Specific to this FOA: Does the applicant have adequate resources at the institution to provide logistical and administrative assistance as well as operational support? Is there convincing evidence that applicants have infrastructure in place to immediately begin data import and integration of organ/TC-specific assays that fit context of use for each organ system? Is there evidence of unique features of institutional support?  Are resources available from the applicant’s institution to allow expansion of MPS DC activities to accommodate growth of the TC Consortium for example server space, data storage capabilities etc?   

Additional Review Criteria

As applicable for the project proposed, reviewers will evaluate the following additional items while determining scientific and technical merit, and in providing an overall impact score, but will not give separate scores for these items.

Protections for Human Subjects

For research that involves human subjects but does not involve one of the six categories of research that are exempt under 45 CFR Part 46, the committee will evaluate the justification for involvement of human subjects and the proposed protections from research risk relating to their participation according to the following five review criteria: 1) risk to subjects, 2) adequacy of protection against risks, 3) potential benefits to the subjects and others, 4) importance of the knowledge to be gained, and 5) data and safety monitoring for clinical trials.

For research that involves human subjects and meets the criteria for one or more of the six categories of research that are exempt under 45 CFR Part 46, the committee will evaluate: 1) the justification for the exemption, 2) human subjects involvement and characteristics, and 3) sources of materials. For additional information on review of the Human Subjects section, please refer to the Guidelines for the Review of Human Subjects.

Inclusion of Women, Minorities, and Children 

When the proposed project involves human subjects and/or NIH-defined clinical research, the committee will evaluate the proposed plans for the inclusion (or exclusion) of individuals on the basis of sex/gender, race, and ethnicity, as well as the inclusion (or exclusion) of children to determine if it is justified in terms of the scientific goals and research strategy proposed. For additional information on review of the Inclusion section, please refer to the Guidelines for the Review of Inclusion in Clinical Research.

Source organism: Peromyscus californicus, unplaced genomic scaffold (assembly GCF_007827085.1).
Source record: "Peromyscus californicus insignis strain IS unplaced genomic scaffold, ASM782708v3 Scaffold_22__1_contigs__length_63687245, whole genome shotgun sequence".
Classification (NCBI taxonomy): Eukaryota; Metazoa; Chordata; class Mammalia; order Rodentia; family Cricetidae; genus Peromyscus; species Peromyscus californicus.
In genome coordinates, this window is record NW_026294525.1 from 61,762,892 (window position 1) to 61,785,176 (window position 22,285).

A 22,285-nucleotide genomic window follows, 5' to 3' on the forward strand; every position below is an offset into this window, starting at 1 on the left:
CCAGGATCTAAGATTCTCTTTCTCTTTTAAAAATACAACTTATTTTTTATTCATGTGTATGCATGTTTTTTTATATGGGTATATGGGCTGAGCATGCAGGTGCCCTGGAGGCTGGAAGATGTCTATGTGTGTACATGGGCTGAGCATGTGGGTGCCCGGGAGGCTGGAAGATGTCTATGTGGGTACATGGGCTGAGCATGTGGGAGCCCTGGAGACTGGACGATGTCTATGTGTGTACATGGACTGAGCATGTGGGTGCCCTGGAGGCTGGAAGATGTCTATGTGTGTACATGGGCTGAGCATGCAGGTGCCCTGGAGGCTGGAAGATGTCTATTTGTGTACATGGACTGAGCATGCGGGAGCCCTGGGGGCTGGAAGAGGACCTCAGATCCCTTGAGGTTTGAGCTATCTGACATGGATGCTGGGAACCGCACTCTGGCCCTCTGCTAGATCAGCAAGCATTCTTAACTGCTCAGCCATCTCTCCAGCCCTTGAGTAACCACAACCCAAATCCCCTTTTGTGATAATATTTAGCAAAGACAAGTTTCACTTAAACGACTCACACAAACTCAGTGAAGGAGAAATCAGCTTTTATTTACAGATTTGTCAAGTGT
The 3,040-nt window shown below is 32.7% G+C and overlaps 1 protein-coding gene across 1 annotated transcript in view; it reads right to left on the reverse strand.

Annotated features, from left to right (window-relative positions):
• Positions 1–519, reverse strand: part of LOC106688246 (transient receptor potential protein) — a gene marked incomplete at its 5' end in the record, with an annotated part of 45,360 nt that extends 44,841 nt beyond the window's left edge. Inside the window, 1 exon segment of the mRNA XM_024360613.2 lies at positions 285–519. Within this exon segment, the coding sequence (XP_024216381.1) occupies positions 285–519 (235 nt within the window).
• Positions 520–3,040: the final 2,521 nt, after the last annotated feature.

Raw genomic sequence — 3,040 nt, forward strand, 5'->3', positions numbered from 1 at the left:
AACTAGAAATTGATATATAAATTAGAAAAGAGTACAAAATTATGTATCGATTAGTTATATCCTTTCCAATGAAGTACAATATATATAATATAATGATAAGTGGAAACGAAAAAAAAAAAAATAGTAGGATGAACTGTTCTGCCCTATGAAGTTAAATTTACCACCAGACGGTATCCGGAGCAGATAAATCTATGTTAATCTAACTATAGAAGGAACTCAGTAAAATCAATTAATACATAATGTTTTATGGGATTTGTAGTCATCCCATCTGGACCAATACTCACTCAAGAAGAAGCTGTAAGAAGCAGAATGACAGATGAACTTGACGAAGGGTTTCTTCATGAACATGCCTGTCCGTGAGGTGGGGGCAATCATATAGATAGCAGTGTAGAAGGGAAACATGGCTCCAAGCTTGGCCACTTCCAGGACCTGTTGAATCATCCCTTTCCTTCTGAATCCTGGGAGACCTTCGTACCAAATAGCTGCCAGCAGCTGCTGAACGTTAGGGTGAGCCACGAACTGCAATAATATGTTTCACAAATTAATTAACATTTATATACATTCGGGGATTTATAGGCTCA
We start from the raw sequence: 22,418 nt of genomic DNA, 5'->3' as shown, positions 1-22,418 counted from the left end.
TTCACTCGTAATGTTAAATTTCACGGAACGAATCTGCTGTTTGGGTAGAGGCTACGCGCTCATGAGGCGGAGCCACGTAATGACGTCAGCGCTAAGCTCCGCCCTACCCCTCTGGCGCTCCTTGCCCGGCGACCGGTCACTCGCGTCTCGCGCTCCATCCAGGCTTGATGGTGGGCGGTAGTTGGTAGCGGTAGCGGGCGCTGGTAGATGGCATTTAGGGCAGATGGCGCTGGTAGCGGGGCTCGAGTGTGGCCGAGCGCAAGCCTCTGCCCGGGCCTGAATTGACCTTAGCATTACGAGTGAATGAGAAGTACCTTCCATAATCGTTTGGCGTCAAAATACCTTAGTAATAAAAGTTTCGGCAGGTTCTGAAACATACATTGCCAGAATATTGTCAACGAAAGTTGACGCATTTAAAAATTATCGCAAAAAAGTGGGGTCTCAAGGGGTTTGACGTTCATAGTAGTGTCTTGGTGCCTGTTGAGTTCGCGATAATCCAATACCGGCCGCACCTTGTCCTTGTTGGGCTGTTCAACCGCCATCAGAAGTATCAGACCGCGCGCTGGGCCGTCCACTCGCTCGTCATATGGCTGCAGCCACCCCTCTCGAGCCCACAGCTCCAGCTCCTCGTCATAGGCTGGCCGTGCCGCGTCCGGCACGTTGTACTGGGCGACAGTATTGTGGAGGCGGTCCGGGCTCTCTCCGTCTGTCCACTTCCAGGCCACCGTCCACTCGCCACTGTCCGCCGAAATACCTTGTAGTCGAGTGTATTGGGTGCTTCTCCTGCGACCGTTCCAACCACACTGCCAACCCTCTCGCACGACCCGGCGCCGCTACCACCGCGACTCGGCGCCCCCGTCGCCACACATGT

Vertebrate Animals

The committee will evaluate the involvement of live vertebrate animals as part of the scientific assessment according to the following criteria: (1) description of proposed procedures involving animals, including species, strains, ages, sex, and total number to be used; (2) justifications for the use of animals versus alternative models and for the appropriateness of the species proposed; (3) interventions to minimize discomfort, distress, pain and injury; and (4) justification for euthanasia method if NOT consistent with the AVMA Guidelines for the Euthanasia of Animals. Reviewers will assess the use of chimpanzees as they would any other application proposing the use of vertebrate animals. For additional information on review of the Vertebrate Animals section, please refer to the Worksheet for Review of the Vertebrate Animal Section.

Biohazards

Reviewers will assess whether materials or procedures proposed are potentially hazardous to research personnel and/or the environment, and if needed, determine whether adequate protection is proposed.

Resubmissions

Not Applicable.

Renewals

Not Applicable.

Revisions

Not Applicable.

Additional Review Considerations

As applicable for the project proposed, reviewers will consider each of the following items, but will not give scores for these items, and should not consider them in providing an overall impact score.

Applications from Foreign Organizations

Not Applicable.

Select Agent Research

Reviewers will assess the information provided in this section of the application, including 1) the Select Agent(s) to be used in the proposed research, 2) the registration status of all entities where Select Agent(s) will be used, 3) the procedures that will be used to monitor possession use and transfer of Select Agent(s), and 4) plans for appropriate biosafety, biocontainment, and security of the Select Agent(s).

Resource Sharing Plans

Reviewers will comment on whether the following Resource Sharing Plans, or the rationale for not sharing the following types of resources, are reasonable: (1) Data Sharing Plan; (2) Sharing Model Organisms; and (3)  Genomic Data Sharing Plan (GDS).

Authentication of Key Biological and/or Chemical Resources:

For projects involving key biological and/or chemical resources, reviewers will comment on the brief plans proposed for identifying and ensuring the validity of those resources.

Budget and Period of Support

Reviewers will consider whether the budget and the requested period of support are fully justified and reasonable in relation to the proposed research.